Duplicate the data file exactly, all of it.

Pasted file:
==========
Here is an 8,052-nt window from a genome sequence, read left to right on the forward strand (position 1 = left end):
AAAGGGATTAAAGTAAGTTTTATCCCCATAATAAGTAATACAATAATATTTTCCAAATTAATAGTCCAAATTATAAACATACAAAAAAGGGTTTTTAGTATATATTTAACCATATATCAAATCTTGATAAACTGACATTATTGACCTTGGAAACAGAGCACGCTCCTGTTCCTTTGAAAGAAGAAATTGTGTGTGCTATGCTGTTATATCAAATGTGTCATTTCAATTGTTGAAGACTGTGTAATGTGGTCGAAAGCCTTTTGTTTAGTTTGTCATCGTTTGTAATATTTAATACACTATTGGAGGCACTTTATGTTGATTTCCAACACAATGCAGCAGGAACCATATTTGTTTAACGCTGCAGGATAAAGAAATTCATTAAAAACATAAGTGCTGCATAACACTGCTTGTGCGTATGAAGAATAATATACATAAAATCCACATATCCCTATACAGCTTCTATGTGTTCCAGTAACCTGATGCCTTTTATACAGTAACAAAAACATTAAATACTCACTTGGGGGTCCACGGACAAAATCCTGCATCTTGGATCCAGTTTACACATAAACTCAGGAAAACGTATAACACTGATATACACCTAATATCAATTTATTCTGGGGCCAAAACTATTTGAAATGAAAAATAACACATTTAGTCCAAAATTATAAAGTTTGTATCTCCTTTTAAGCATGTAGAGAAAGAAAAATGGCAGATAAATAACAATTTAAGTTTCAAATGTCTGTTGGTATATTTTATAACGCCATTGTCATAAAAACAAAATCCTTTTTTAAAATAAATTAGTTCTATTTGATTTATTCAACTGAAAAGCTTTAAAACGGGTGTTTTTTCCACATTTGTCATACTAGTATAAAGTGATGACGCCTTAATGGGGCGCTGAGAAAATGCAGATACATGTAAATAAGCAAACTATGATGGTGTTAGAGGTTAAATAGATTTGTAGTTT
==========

Here is an 8,052-nt window from a genome sequence, read left to right on the forward strand (position 1 = left end):
AAAGGGATTAAAGTAAGTTTTATCCCCATAATAAGTAATACAATAATATTTTCCAAATTAATAGTCCAAATTATAAACATACAAAAAAGGGTTTTTAGTATATATTTAACCATATATCAAATCTTGATAAACTGACATTATTGACCTTGGAAACAGAGCACGCTCCTGTTCCTTTGAAAGAAGAAATTGTGTGTGCTATGCTGTTATATCAAATGTGTCATTTCAATTGTTGAAGACTGTGTAATGTGGTCGAAAGCCTTTTGTTTAGTTTGTCATCGTTTGTAATATTTAATACACTATTGGAGGCACTTTATGTTGATTTCCAACACAATGCAGCAGGAACCATATTTGTTTAACGCTGCAGGATAAAGAAATTCATTAAAAACATAAGTGCTGCATAACACTGCTTGTGCGTATGAAGAATAATATACATAAAATCCACATATCCCTATACAGCTTCTATGTGTTCCAGTAACCTGATGCCTTTTATACAGTAACAAAAACATTAAATACTCACTTGGGGGTCCACGGACAAAATCCTGCATCTTGGATCCAGTTTACACATAAACTCAGGAAAACGTATAACACTGATATACACCTAATATCAATTTATTCTGGGGCCAAAACTATTTGAAATGAAAAATAACACATTTAGTCCAAAATTATAAAGTTTGTATCTCCTTTTAAGCATGTAGAGAAAGAAAAATGGCAGATAAATAACAATTTAAGTTTCAAATGTCTGTTGGTATATTTTATAACGCCATTGTCATAAAAACAAAATCCTTTTTTAAAATAAATTAGTTCTATTTGATTTATTCAACTGAAAAGCTTTAAAACGGGTGTTTTTTCCACATTTGTCATACTAGTATAAAGTGATGACGCCTTAATGGGGCGCTGAGAAAATGCAGATACATGTAAATAAGCAAACTATGATGGTGTTAGAGGTTAAATAGATTTGTAGTTT